commandlinefu.com is the place to record those command-line gems that you return to again and again.
Delete that bloated snippets file you've been using and share your personal repository with the world. That way others can gain from your CLI wisdom and you from theirs too. All commands can be commented on, discussed and voted up or down.
If you have a new feature suggestion or find a bug, please get in touch via http://commandlinefu.uservoice.com/
You can sign-in using OpenID credentials, or register a traditional username and password.
First-time OpenID users will be automatically assigned a username which can be changed after signing in.
Every new command is wrapped in a tweet and posted to Twitter. Following the stream is a great way of staying abreast of the latest commands. For the more discerning, there are Twitter accounts for commands that get a minimum of 3 and 10 votes - that way only the great commands get tweeted.
Use your favourite RSS aggregator to stay in touch with the latest commands. There are feeds mirroring the 3 Twitter streams as well as for virtually every other subset (users, tags, functions,…):
Subscribe to the feed for:
Back up /etc directory with a name based on the current date and the hostname of the machine, then chown the file for the current user for use.
On the Mac, the 'ls' function can sort based on month/day/time, but seems to lack ability to filter on the Year field (#9 among the long listed fields). The sorted list continuously increases the 'START' year for the most recently accessed set of files. The final month printed will be the highest month that appeared in that START year. The command does its magic on the current directory, and suitably discards all entries that are themselves directories. If you expect files dating prior to 2002, change the START year accordingly.
On CentOS at least, date returns a boolean for the common date string formats, including YYYY-MM-DD. In the sample output, you can see various invalid dates returning 0 whereas a simple regex check would return 1 for the invalid dates.
-d, --date=STRING display time described by STRING, not `now'
The version of date on OS X does not appear to have this same option.
Format of the response: [-]HH:mm
Appends the input file with the date format YYYY-MM-DD.bak. Also runs silently if you remove the -v on the cp at the end of the function.
Fake system time before running any command.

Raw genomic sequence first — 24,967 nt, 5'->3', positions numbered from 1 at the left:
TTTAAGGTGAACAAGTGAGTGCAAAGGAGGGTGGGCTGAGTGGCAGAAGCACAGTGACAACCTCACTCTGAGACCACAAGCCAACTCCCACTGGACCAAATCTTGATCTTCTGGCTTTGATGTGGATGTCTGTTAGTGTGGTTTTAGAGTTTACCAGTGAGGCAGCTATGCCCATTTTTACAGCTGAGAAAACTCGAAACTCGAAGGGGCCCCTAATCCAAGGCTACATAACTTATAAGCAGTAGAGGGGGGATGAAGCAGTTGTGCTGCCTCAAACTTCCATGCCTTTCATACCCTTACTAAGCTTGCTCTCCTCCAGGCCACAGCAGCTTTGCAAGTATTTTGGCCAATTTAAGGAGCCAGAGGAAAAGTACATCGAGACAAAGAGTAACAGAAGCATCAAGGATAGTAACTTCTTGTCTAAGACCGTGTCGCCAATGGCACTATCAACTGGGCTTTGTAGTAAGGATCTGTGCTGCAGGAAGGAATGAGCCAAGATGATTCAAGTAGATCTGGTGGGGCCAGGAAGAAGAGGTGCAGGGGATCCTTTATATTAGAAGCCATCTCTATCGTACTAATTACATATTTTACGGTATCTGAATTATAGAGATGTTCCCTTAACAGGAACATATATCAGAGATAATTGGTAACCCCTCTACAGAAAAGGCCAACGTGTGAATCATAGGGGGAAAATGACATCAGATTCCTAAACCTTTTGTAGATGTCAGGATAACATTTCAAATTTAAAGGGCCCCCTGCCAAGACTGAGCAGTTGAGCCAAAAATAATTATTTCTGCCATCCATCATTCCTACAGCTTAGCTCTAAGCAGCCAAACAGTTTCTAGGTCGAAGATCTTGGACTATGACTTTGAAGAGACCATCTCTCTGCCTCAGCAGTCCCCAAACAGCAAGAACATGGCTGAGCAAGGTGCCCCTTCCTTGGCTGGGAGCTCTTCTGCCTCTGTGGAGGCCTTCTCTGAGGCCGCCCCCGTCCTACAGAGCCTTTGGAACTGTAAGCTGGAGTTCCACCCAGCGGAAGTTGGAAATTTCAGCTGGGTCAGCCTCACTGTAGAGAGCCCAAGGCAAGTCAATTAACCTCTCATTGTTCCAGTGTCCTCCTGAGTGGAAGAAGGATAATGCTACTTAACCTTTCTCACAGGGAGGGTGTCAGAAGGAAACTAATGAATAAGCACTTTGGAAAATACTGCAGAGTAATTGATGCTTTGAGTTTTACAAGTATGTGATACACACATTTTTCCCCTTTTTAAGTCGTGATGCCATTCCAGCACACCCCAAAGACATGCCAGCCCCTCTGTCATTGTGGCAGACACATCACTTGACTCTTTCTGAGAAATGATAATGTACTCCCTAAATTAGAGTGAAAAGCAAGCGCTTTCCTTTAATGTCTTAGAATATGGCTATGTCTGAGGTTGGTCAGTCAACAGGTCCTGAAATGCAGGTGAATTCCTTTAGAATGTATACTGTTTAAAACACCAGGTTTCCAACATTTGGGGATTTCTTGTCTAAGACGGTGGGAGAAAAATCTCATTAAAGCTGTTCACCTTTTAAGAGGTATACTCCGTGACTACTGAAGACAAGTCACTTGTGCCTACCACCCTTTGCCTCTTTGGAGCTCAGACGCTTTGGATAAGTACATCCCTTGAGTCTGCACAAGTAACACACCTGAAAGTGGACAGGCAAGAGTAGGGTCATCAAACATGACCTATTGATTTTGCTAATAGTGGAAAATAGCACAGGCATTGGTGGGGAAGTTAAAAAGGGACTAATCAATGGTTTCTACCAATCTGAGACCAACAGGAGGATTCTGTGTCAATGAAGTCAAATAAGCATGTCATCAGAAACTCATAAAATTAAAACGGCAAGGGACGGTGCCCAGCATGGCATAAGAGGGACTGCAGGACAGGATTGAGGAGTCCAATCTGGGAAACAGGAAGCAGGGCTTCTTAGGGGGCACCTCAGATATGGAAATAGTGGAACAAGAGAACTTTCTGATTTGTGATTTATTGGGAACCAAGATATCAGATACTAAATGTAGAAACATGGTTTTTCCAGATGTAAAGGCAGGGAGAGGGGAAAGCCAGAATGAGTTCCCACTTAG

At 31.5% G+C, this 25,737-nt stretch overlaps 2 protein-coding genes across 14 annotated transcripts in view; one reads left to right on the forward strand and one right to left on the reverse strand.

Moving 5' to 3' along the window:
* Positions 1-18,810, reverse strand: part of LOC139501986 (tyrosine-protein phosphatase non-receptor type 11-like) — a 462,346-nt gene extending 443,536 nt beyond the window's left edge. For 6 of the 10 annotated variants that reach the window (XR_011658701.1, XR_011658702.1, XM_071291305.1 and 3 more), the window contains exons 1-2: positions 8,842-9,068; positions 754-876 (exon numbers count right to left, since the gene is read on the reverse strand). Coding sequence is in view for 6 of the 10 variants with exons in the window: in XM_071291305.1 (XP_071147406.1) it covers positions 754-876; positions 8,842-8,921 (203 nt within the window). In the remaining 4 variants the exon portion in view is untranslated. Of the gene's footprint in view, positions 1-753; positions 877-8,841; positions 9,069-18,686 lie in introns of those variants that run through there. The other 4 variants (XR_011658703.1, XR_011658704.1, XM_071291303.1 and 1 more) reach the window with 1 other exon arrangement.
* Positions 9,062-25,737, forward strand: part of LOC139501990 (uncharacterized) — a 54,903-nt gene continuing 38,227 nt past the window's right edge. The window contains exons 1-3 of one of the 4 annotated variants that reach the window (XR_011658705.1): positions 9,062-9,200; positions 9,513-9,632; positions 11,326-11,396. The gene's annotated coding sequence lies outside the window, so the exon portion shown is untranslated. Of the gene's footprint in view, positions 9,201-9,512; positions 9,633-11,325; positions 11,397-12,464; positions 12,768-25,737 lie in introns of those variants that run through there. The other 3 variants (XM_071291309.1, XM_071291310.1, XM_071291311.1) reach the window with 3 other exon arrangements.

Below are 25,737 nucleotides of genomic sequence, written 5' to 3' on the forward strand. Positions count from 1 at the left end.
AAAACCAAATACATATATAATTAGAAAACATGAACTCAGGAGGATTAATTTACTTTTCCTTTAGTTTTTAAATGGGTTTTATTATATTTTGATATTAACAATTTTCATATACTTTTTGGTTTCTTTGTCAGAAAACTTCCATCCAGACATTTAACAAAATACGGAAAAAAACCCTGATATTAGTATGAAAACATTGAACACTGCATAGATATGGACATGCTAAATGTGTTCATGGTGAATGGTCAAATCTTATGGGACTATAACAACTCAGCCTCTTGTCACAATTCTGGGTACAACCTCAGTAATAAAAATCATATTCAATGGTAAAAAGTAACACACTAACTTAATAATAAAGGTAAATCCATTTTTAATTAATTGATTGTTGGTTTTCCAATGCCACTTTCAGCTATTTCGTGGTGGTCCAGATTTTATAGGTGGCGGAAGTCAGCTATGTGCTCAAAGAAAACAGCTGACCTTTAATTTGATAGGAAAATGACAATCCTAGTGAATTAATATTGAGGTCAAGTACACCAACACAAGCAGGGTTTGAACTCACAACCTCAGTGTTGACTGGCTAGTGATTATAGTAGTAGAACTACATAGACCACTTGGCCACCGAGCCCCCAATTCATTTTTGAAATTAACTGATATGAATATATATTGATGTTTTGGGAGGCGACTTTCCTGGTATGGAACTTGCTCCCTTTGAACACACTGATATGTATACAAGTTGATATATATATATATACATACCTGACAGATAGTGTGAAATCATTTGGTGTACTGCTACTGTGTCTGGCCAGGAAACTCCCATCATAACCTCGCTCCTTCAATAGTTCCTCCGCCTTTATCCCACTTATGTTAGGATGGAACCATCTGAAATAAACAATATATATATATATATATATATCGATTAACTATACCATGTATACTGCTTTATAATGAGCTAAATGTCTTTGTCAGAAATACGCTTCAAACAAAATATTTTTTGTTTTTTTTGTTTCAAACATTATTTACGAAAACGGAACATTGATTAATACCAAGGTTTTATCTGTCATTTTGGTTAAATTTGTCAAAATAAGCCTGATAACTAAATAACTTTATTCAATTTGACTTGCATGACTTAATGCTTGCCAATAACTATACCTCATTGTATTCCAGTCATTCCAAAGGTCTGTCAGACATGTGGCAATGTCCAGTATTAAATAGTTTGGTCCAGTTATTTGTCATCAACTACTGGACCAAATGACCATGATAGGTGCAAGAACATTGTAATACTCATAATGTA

Choosing your year and month. You only need the gnu date command and bash. desiredDay of the week is (1..7); 1 is Monday.
If you want desiredDay of week (0..6); 0 is Sunday
desiredDay=6; year=2012; month=5; n=0; while [ $(date -d "$year-$((month+1))-1 - $n day" "+%w") -ne $desiredDay ]; do n=$((n+1)); done; date -d "$year-$((month+1))-1 - $n day" "+%x"
If your locale has Monday as the first day of the week, like mine in the UK, change the two $7 into $6
This is a little trickier than finding the last Sunday, because you know the last Sunday is in the first position of the last line. The trick is to use the NF less than or equal to 7 so it picks up all the lines then grep out any empty lines.
The command renames all files in a certain directory. Renaming them to their date of creation using EXIF. If you're working with JPG that contains EXIF data (ie. from digital camera), then you can use following to get the creation date instead of stat.
* Since not every file has exif data, we want to check that dst is valid before doing the rest of commands.
* The output from exif has a space, which is a PITA for filenames. Use sed to replace with '-'.
* Note that I use 'echo' before the mv to test out my scripts. When you're confident that it's doing the right thing, then you can remove the 'echo'... you don't want to end up like the guy that got all the files blown away.
Get the time since epoch. Useful when working with commands and logs which use this format.
Gets any date since today. Other examples of recognized expressions are "2 years 4 days ago", "7 months" (in the future), "next Sunday", "yesterday", "tomorrow", etc.
Convert readable date/time with `date` command
date -ud @1320198157
uses the -u switch for UTC
Another way could be
echo $(($(date -ud "00:29:36" +%s)%86400))
The same with colors
This command will show the current GMT time using HTTP. This might be useful if you just want to know what's the current human-readable and accurate-enough time, without changing the system time, using a simple command that would work regardless of the availability of NTP.
Note: To get a quicker and more accurate response, replace google.com with your local NTP server.
Also can be used as an alternative to the "htpdate" program: